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Scaled-Back London Sales Yield Uneven Results

Earlier this month, Sotheby’s and Christie’s held their first major series of auctions of Impressionist and modern art in London since last fall’s rough ride in New York (ANL, 11/25/08).

LONDON—Earlier this month, Sotheby’s and Christie’s held their first major series of auctions of Impressionist and modern art in London since last fall’s rough ride in New York (ANL, 11/25/08). Both Sotheby’s Helena Newman, vice chairman, Impressionist and modern art worldwide, and Christie’s Jussi Pylkännen, chairman of Impressionist and modern art and president, Christie’s Europe, confirmed that business had not been as easy to get as in previous years, and the total number of lots in the five sales declined to 514 from 950 last February. The total low estimate for the series was also down, to £126 million from £224 million. Estimates had been reduced by as much as 30 percent, said Thomas Seydoux, director of Christie’s Impressionist and modern department, Paris, though estimates on some of the ­highest-valued lots, taken in at the end of last summer and before the fall sales in New York, remained unchanged.

The most important issue at stake was whether the sell-through rate could be kept high enough to maintain confidence in the market. The London market had the low value of its currency on its side—the pound had fallen by 30 percent against the dollar in the months leading up to the sale, and by 21 percent and 35 percent against the euro and yen respectively during 2008.

In total the Impressionist and modern evening and day sales realized £126.4 million ($182.4 million), just above the revised low estimate of £123.2 million after several lots were withdrawn, with Sotheby’s taking in £43.9 million ($63.4 million), and Christie’s realizing £82.5 million ($118.6 million).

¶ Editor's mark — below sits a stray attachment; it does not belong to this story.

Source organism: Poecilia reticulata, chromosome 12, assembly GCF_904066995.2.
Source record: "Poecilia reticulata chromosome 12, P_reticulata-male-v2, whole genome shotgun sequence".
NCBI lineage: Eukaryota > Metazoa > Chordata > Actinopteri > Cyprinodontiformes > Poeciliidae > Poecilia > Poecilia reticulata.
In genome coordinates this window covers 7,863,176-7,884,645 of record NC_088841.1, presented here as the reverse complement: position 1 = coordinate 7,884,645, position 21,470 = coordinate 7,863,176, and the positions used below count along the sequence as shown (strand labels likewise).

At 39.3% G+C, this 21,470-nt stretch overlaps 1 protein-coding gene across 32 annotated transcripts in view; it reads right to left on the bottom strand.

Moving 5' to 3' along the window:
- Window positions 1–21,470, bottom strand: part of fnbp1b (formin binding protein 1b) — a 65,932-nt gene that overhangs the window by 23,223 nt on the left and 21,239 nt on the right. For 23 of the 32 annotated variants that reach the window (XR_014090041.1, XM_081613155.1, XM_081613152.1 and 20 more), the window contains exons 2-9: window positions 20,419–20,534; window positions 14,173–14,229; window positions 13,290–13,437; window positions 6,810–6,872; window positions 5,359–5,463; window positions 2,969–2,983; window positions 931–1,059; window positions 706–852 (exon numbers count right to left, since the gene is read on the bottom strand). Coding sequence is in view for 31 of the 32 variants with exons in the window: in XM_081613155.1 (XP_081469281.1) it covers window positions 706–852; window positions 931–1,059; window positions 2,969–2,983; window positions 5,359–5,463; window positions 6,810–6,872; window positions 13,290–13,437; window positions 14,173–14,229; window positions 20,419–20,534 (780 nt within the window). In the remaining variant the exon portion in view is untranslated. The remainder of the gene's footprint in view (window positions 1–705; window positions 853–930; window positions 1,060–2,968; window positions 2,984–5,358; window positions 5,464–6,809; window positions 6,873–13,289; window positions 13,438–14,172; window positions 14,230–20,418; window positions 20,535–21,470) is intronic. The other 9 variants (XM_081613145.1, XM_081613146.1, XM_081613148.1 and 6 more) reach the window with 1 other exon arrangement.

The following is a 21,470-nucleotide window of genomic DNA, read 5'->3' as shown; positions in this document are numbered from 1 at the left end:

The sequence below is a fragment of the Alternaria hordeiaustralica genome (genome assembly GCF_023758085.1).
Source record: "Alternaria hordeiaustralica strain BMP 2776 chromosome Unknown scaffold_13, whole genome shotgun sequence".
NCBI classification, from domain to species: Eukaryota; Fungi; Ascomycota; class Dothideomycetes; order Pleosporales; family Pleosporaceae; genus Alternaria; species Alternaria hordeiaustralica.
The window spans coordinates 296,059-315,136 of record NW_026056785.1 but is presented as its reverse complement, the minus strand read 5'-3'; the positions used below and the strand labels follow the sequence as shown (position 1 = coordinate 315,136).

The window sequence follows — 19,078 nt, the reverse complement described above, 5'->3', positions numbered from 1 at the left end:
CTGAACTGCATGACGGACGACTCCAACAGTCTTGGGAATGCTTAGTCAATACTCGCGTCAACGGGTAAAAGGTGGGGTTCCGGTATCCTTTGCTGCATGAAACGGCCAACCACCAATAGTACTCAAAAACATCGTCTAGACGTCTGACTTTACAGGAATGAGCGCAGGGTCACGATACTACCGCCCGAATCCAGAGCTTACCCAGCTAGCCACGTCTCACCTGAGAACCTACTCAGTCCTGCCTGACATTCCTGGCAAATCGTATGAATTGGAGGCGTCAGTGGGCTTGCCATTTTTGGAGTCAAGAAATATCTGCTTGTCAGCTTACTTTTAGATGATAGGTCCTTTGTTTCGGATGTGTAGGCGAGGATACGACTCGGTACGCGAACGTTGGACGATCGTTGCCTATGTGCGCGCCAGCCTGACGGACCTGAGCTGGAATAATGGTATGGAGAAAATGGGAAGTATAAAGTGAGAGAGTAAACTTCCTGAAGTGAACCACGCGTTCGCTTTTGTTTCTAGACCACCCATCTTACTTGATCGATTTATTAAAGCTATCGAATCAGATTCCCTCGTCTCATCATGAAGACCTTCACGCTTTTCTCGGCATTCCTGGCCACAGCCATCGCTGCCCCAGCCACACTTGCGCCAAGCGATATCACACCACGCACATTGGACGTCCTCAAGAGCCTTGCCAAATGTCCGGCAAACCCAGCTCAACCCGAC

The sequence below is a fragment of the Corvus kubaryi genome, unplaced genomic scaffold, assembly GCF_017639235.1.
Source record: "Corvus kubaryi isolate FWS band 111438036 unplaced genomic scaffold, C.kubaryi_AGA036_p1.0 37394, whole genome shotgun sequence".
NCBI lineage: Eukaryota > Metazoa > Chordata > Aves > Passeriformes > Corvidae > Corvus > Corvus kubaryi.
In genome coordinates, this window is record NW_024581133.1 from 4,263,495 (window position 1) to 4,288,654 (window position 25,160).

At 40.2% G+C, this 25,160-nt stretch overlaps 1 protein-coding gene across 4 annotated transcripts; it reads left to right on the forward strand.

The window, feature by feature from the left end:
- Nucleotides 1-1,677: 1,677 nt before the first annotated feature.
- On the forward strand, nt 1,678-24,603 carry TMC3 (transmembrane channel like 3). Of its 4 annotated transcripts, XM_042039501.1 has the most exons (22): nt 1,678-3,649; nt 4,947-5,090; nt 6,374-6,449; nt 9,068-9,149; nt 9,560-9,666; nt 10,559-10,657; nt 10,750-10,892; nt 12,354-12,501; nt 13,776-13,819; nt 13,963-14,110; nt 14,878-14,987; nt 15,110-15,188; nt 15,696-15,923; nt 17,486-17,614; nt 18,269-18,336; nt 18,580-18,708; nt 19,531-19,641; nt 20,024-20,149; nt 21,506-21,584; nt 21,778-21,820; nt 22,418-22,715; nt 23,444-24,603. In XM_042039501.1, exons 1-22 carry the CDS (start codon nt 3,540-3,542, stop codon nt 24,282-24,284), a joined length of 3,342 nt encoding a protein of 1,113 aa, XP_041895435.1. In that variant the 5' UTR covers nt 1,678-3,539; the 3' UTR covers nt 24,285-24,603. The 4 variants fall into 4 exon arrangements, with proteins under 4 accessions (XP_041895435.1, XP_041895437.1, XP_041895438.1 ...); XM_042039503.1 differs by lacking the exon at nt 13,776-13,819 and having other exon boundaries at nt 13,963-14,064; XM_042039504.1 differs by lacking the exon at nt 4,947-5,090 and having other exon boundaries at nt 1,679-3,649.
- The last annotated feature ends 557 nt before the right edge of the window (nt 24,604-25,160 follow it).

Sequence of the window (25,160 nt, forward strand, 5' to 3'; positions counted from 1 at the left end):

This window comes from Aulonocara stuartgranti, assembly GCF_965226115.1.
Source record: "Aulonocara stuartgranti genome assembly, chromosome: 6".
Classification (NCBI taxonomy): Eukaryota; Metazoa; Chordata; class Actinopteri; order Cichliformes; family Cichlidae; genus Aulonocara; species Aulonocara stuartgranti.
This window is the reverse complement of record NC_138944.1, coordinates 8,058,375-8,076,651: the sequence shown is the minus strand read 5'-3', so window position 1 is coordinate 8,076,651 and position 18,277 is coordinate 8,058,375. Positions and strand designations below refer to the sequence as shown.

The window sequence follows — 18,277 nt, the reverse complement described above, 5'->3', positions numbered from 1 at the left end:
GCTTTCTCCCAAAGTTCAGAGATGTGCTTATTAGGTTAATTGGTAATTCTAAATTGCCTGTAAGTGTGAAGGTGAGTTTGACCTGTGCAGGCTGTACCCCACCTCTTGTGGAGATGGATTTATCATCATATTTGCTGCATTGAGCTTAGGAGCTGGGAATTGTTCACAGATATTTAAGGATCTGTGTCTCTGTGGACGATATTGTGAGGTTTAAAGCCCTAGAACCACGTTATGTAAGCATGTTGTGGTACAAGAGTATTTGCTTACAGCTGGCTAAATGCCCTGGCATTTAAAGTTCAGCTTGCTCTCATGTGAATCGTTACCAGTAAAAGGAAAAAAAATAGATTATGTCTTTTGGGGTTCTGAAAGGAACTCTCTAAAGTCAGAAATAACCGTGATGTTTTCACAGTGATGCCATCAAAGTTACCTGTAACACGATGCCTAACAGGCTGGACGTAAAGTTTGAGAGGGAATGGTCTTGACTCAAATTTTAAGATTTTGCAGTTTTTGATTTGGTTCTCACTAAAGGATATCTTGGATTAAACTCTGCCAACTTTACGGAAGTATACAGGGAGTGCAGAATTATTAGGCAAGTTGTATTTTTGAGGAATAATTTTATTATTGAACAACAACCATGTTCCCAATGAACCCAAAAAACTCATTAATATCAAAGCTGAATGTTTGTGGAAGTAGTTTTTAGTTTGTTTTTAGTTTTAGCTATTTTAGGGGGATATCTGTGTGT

Only Sotheby’s part-one evening sale failed to reach its low estimate. While the unsold rate, which averaged 21 percent, has rarely been bettered, the results of this year’s series were far below those of last February’s, which realized £271 million ($531 million) for 952 lots. The last time this London series took in less was in June 2005, when the total was £105.5 million ($192.4 million).

Seydoux commented, “We know where the market is now and how to move forward. But we should not be complacent. The art market is not recession-proof. Undoubtedly we were helped by the weakness of the pound.”

The contemporary art auction schedule was split over two weeks, with Sotheby’s holding its evening contemporary sale on Feb. 5. That auction earned £17.9 million ($25.8 million), and was followed by a day sale that realized £7.3 million ($10.6 million).

As ARTnewsletter went to press, Christie’s evening contemporary-art sale on Feb. 11 had realized £8.4 million ($12.1 million), far short of the low £14.5 million estimate, in large part because of the failure of its two star lots, paintings by Francis Bacon and Mark Rothko with a combined low estimate of £6.5 million. Phillips de Pury & Co.’s sale on Feb. 12 took £4.2 million ($6.1 million), below the £6.8 million low estimate. A full report on the contemporary sales will appear in the next issue of the ARTnewsletter.

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